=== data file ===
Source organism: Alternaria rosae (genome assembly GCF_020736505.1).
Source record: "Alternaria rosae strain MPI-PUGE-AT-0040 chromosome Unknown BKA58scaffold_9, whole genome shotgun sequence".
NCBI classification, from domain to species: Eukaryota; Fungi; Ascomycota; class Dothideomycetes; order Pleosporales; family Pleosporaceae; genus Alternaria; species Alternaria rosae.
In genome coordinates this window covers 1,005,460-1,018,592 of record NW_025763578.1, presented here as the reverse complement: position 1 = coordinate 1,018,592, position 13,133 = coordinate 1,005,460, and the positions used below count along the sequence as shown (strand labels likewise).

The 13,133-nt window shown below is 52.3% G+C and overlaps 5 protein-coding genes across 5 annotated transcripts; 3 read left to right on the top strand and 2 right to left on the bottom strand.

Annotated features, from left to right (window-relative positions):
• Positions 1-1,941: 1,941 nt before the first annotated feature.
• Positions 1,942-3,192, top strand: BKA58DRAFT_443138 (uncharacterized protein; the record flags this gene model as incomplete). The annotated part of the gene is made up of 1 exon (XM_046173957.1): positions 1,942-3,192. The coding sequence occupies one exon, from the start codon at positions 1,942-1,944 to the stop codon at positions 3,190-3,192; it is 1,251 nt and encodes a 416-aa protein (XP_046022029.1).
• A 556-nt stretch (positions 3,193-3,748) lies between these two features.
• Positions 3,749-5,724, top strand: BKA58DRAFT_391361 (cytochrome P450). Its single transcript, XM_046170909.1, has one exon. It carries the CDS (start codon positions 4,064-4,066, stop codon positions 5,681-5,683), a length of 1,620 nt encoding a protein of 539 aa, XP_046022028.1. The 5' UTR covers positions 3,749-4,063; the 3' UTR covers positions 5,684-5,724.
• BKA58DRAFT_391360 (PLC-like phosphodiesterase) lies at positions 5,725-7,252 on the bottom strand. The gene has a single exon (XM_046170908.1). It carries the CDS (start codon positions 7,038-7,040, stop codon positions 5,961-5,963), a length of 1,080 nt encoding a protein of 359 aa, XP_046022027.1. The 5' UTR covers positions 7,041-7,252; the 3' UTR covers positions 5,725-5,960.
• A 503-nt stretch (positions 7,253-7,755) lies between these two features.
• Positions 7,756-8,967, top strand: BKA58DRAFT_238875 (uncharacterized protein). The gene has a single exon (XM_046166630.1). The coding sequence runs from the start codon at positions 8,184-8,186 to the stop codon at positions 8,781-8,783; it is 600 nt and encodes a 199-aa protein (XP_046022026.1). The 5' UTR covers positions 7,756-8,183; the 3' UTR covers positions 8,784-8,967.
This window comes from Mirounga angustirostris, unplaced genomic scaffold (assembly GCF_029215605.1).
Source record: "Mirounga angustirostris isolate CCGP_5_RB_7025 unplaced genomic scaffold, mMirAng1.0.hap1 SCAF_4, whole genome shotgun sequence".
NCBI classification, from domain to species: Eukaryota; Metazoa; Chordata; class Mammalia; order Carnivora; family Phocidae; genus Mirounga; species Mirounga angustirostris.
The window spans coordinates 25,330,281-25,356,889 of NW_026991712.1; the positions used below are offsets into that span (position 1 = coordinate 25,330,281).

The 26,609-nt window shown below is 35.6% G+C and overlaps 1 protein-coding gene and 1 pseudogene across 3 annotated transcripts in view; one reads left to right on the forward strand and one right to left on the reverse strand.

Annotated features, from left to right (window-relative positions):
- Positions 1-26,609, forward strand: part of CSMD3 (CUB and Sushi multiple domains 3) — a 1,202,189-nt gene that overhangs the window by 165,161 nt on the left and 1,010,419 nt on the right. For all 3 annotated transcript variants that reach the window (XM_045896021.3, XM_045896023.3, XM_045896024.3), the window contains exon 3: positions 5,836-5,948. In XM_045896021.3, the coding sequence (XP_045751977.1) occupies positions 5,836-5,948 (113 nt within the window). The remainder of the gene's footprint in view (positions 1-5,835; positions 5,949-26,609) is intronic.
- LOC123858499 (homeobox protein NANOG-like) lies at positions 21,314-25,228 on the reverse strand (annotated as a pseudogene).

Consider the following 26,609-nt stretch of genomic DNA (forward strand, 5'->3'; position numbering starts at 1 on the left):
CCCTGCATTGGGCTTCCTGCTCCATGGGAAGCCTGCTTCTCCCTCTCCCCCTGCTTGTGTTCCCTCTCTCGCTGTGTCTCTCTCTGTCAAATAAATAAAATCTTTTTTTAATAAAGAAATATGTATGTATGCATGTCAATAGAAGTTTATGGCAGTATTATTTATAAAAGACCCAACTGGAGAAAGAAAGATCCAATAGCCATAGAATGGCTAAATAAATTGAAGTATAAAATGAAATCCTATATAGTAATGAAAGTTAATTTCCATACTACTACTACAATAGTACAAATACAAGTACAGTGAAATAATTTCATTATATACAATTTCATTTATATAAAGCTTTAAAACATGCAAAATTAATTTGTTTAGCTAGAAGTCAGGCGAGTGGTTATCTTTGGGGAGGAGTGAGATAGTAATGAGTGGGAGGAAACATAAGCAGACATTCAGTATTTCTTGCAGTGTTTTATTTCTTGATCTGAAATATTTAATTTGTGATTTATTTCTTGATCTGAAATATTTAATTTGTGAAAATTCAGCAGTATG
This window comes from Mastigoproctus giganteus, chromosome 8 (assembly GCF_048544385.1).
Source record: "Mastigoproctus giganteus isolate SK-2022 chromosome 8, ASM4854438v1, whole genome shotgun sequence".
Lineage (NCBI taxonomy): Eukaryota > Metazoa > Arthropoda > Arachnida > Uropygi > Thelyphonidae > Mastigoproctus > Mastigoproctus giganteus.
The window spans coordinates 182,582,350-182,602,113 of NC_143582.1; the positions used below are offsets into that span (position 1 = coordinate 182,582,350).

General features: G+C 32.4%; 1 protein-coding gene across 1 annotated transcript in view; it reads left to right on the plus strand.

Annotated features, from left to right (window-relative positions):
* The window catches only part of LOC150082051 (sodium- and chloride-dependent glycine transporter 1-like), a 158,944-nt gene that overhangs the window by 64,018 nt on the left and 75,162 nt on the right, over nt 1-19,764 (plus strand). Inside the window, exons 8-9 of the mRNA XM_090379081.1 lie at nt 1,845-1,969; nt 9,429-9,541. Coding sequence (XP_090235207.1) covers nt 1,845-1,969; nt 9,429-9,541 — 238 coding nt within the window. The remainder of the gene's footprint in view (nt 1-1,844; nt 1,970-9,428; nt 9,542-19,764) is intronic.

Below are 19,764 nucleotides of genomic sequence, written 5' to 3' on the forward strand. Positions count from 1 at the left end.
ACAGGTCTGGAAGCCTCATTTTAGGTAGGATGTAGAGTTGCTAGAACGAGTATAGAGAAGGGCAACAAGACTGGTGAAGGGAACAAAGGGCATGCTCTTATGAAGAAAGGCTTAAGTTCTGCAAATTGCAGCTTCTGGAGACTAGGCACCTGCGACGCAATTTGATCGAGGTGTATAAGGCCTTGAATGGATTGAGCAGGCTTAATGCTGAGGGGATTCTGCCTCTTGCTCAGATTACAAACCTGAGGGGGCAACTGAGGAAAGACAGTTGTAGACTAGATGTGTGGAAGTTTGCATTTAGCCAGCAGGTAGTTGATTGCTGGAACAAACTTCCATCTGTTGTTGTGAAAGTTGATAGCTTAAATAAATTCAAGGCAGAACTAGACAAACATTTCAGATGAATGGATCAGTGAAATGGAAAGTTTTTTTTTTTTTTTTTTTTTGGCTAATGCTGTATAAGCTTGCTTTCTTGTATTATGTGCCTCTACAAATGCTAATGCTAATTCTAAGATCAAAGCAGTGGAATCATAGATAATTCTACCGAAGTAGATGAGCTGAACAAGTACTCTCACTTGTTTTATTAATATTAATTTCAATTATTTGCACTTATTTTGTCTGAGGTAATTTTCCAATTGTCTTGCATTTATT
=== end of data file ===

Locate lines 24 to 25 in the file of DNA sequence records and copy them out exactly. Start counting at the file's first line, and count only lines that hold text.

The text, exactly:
This window comes from Mastigoproctus giganteus, chromosome 8 (assembly GCF_048544385.1).
Source record: "Mastigoproctus giganteus isolate SK-2022 chromosome 8, ASM4854438v1, whole genome shotgun sequence".